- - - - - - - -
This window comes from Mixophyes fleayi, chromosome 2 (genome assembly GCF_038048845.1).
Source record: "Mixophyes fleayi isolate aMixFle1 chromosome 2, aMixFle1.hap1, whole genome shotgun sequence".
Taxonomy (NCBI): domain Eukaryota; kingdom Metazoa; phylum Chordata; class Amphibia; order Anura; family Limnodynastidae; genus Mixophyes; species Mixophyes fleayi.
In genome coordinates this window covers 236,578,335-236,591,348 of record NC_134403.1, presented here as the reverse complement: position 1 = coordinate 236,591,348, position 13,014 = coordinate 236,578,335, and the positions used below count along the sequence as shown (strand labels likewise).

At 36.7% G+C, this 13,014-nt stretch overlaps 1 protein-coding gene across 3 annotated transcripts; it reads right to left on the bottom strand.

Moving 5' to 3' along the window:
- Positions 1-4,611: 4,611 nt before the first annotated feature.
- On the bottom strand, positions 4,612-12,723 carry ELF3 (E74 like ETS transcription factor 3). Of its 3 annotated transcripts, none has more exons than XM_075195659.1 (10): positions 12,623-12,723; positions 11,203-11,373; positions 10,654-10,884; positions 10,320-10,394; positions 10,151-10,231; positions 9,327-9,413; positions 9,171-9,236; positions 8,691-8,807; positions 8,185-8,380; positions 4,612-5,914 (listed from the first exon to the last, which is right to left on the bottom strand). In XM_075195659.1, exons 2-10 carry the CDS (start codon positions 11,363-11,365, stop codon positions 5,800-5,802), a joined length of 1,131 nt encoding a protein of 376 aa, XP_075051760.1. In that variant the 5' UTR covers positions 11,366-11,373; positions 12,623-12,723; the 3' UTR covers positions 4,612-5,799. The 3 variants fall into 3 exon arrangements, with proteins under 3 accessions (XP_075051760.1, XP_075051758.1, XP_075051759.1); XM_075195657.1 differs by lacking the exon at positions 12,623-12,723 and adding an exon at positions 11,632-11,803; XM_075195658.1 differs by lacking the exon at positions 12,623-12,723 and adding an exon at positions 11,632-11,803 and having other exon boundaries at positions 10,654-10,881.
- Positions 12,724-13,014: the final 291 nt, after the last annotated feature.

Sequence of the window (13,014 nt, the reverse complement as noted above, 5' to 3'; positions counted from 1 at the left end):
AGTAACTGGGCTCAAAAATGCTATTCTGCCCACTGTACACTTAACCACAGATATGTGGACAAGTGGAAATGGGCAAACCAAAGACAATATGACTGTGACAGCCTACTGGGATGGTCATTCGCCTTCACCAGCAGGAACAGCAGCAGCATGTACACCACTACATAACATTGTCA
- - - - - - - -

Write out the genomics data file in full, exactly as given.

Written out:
This window comes from Mixophyes fleayi, chromosome 2 (genome assembly GCF_038048845.1).
Source record: "Mixophyes fleayi isolate aMixFle1 chromosome 2, aMixFle1.hap1, whole genome shotgun sequence".
Taxonomy (NCBI): domain Eukaryota; kingdom Metazoa; phylum Chordata; class Amphibia; order Anura; family Limnodynastidae; genus Mixophyes; species Mixophyes fleayi.
In genome coordinates this window covers 236,578,335-236,591,348 of record NC_134403.1, presented here as the reverse complement: position 1 = coordinate 236,591,348, position 13,014 = coordinate 236,578,335, and the positions used below count along the sequence as shown (strand labels likewise).

At 36.7% G+C, this 13,014-nt stretch overlaps 1 protein-coding gene across 3 annotated transcripts; it reads right to left on the bottom strand.

Moving 5' to 3' along the window:
- Positions 1-4,611: 4,611 nt before the first annotated feature.
- On the bottom strand, positions 4,612-12,723 carry ELF3 (E74 like ETS transcription factor 3). Of its 3 annotated transcripts, none has more exons than XM_075195659.1 (10): positions 12,623-12,723; positions 11,203-11,373; positions 10,654-10,884; positions 10,320-10,394; positions 10,151-10,231; positions 9,327-9,413; positions 9,171-9,236; positions 8,691-8,807; positions 8,185-8,380; positions 4,612-5,914 (listed from the first exon to the last, which is right to left on the bottom strand). In XM_075195659.1, exons 2-10 carry the CDS (start codon positions 11,363-11,365, stop codon positions 5,800-5,802), a joined length of 1,131 nt encoding a protein of 376 aa, XP_075051760.1. In that variant the 5' UTR covers positions 11,366-11,373; positions 12,623-12,723; the 3' UTR covers positions 4,612-5,799. The 3 variants fall into 3 exon arrangements, with proteins under 3 accessions (XP_075051760.1, XP_075051758.1, XP_075051759.1); XM_075195657.1 differs by lacking the exon at positions 12,623-12,723 and adding an exon at positions 11,632-11,803; XM_075195658.1 differs by lacking the exon at positions 12,623-12,723 and adding an exon at positions 11,632-11,803 and having other exon boundaries at positions 10,654-10,881.
- Positions 12,724-13,014: the final 291 nt, after the last annotated feature.

Sequence of the window (13,014 nt, the reverse complement as noted above, 5' to 3'; positions counted from 1 at the left end):
AGTAACTGGGCTCAAAAATGCTATTCTGCCCACTGTACACTTAACCACAGATATGTGGACAAGTGGAAATGGGCAAACCAAAGACAATATGACTGTGACAGCCTACTGGGATGGTCATTCGCCTTCACCAGCAGGAACAGCAGCAGCATGTACACCACTACATAACATTGTCA